Latest News in Landscape Architecture
In this week’s Latest News in Landscape Architecture we feature a series of newly proposed projects that will forever change the urban complexion of their respective cities. From new elevated parks in Queens, New York and Washington D.C. and a jaw-dropping train station in Denmark—it’s evident that cities acknowledge the generally (see article below about how parks gentrify neighborhoods) positive effects of new public spaces.
(Click the headline for the full story)
Move over High Line , make way for the new kid in town. A study released by the Trust for Public Land was released earlier this week and provides a backbone for bringing the 3.5-mile Queensway to life. Nestled on abandoned railroad tracks in Queens, NY the park would link Rego Park to Ozone Park via a tree-lined pedestrian promenade and bicycle path. Designed by WXY architecture + urban design and dlandstudio architecture + landscape architecture , “it’s like the High Line on steroids–it’s twice as long and seven times the acreage,” said Adrian Benepe, director of city park development for the nonprofit Trust for Public Land.
Following a seven-month nationwide competition, the results are in and OMA + OLIN have been selected to design Washington D.C.’s first elevated park, which will traverse the Anacostia River. Featuring an environmental education center, performance spaces, public art related to the region, play areas, and kayak/canoe launches, the “Great White City” is about to undergo a radical change. “The resulting form of the bridge creates an iconic encounter, an “X” instantly recognizable within the capital’s tradition of civic spaces,” said OMA partner-in-charge Jason Long.
WATCH: The 11th Street Bridge Park Project – An Overview
In what seems to be the theme of this week’s news stories–the future town of Vinge (located about 45 km northwest of Copenhagen) is in good hands as Henning Larsen Architects , with the help of Tredje Natur , MOE and Railway Procurement Agency has won Frederikssund municipality’s architecture competition to design a regional train station and new quarter. “Simply put, our idea is to create an integrated town space that connects the movements of the town and the landscape. In Vinge, the natural landscape becomes part of the town and you will be able to live in the countryside within the town,” explains Niels Edeltoft, architect and project manager at Henning Larsen Architects. The train station is expected to be completed in 2017. Check out the elegantly clean graphics by clicking the link above.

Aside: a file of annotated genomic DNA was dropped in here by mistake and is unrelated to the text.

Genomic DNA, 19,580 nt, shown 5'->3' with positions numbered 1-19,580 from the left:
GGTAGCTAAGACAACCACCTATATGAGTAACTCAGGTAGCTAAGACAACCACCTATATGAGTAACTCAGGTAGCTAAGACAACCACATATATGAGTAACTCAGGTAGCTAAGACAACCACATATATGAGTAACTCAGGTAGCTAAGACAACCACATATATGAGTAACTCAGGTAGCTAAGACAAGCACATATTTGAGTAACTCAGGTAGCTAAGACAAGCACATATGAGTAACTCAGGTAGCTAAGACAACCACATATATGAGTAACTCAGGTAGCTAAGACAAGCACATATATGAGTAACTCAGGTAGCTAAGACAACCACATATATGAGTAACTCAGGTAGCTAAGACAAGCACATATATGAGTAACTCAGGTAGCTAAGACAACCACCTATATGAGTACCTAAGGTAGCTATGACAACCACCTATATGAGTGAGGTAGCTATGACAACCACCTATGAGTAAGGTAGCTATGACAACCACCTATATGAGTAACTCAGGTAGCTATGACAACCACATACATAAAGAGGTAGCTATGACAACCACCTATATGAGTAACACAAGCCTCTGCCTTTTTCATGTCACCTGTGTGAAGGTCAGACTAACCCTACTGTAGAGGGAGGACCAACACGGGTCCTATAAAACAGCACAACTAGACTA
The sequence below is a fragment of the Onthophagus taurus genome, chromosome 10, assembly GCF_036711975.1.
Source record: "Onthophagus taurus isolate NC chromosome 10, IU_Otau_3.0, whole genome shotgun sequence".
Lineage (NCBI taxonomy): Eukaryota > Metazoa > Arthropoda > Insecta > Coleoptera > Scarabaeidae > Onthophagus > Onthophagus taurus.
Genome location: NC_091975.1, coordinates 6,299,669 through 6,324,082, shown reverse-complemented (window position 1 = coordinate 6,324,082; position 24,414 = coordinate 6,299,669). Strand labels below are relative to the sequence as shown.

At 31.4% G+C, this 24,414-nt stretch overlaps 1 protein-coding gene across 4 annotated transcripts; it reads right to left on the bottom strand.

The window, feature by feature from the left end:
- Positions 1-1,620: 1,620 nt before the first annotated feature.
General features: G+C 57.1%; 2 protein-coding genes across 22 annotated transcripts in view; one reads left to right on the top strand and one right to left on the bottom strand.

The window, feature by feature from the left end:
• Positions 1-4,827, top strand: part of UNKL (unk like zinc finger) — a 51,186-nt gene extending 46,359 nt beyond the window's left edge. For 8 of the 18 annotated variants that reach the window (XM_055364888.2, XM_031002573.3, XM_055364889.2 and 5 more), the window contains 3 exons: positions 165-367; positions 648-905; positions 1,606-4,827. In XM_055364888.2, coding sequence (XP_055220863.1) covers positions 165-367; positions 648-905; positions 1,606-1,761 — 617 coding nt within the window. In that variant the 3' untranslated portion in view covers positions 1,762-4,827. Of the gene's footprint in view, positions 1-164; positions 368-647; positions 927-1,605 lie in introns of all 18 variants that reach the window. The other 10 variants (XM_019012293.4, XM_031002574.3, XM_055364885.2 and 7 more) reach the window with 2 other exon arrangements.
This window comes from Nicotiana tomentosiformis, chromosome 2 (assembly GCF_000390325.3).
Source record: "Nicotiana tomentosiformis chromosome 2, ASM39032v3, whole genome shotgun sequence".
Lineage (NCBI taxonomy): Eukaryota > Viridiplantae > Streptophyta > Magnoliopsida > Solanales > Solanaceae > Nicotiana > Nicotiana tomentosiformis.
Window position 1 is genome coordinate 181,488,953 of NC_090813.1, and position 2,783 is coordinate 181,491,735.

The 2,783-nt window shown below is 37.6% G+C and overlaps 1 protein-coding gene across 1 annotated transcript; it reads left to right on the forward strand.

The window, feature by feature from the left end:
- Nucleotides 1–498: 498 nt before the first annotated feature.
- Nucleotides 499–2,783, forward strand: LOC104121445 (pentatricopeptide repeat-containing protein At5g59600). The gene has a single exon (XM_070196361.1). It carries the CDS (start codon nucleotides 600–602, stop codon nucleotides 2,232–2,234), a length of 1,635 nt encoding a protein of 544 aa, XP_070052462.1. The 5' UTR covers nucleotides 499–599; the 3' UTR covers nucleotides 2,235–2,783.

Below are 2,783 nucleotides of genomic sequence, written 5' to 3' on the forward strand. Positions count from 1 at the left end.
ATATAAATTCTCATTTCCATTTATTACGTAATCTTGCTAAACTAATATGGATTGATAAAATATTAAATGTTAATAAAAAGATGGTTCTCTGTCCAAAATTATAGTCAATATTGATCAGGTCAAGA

Will the Chicago Riverwalk awe Chicagoans, tourists, and design enthusiasts like Millennium Park did a little over ten years ago? Slated to open in 2016, when finished, the riverwalk will elevate the status of the infamous waterway located in the “Second City”. Leading the endeavor is Gina Ford (a landscape architect at Sasaki Associates alongside Ross Barney Architects). Chicago Magazine was fortunate enough to interview Gina, which is a fascinating and thought-provoking read about the inspiration and evolution of the design. “It’s been really fascinating; we’re just finishing the documentation for the water plaza and the jetty. Those drawings are getting finalized. The process of designing those floating wetlands has been one of the most fascinating processes I’ve ever been part of, Ford says. We will be following this project closely as it evolves, check back for more updates.
Read about the Lyon River Bank by IN SITU Architectes Paysagistes.
WATCH: Chicago Riverwalk Teaser
While urban parks such as the High Line (now New York’s second-most visited tourist attraction) have been tremendously successful—it has a few shortcomings. The most troubling is the equity issue. When these grandiose parks take form, numerous local businesses and working-class residents have to relocate as a result of rising rents. “Inevitable as this process of “eco-gentrification” might seem, it doesn’t have to be,” says Jennifer Wolch, dean of the College of Environmental Design at UC Berkeley. The “just green enough” approach—which is a delicate balance of sustainability and equity might be the tool to overcome the challenges of dealing with gentrification.
- The president-elect of ASLA offers her views on the future of landscape architecture in New York City: The Architect’s Newspaper
As the New York Chapter of American Society of Landscape Architects (ASLA-NY) celebrates its 100th Anniversary, Jennifer Nitzky, the President-elect of ASLA-NY reflects on the rich tradition and bright future of landscape architecture in the “Big Apple”. While the father of American landscape architecture, Frederick Law Olmsted, is responsible for arguably one of the most iconic urban parks (Central Park), there has since been a long-list of landscape architects that have played key roles in enhancing the city’s landscape architecture, urban design, and resiliency efforts in the last decade. With the increased development of high profile projects coupled with the emergence of social media—New York City is a world leader in high-quality design.
Explore Jennifer’s landscape architecture news page titled Sprout here.
Interested in a participatory mapping experiment in Manhattan? Check out Mapping Manhattan: A Love (and Sometimes Hate) Story in Maps by 75 New Yorkers.
WATCH: The Many Urban Parks of NYC
Known for its funky, yet fun designs—the Amsterdam-based practice of NL Architects is at it again, this time with an undulating development, which features roofs decked out in a vibrant palette of red and green sedums. Situated in a newly developed Amsterdam neighborhood east of the city—this former industrial zone will soon be home to 500 residences. The varying stories allowed the architects to create “voids” giving each residence a private terrace.
News report by Brett Lezon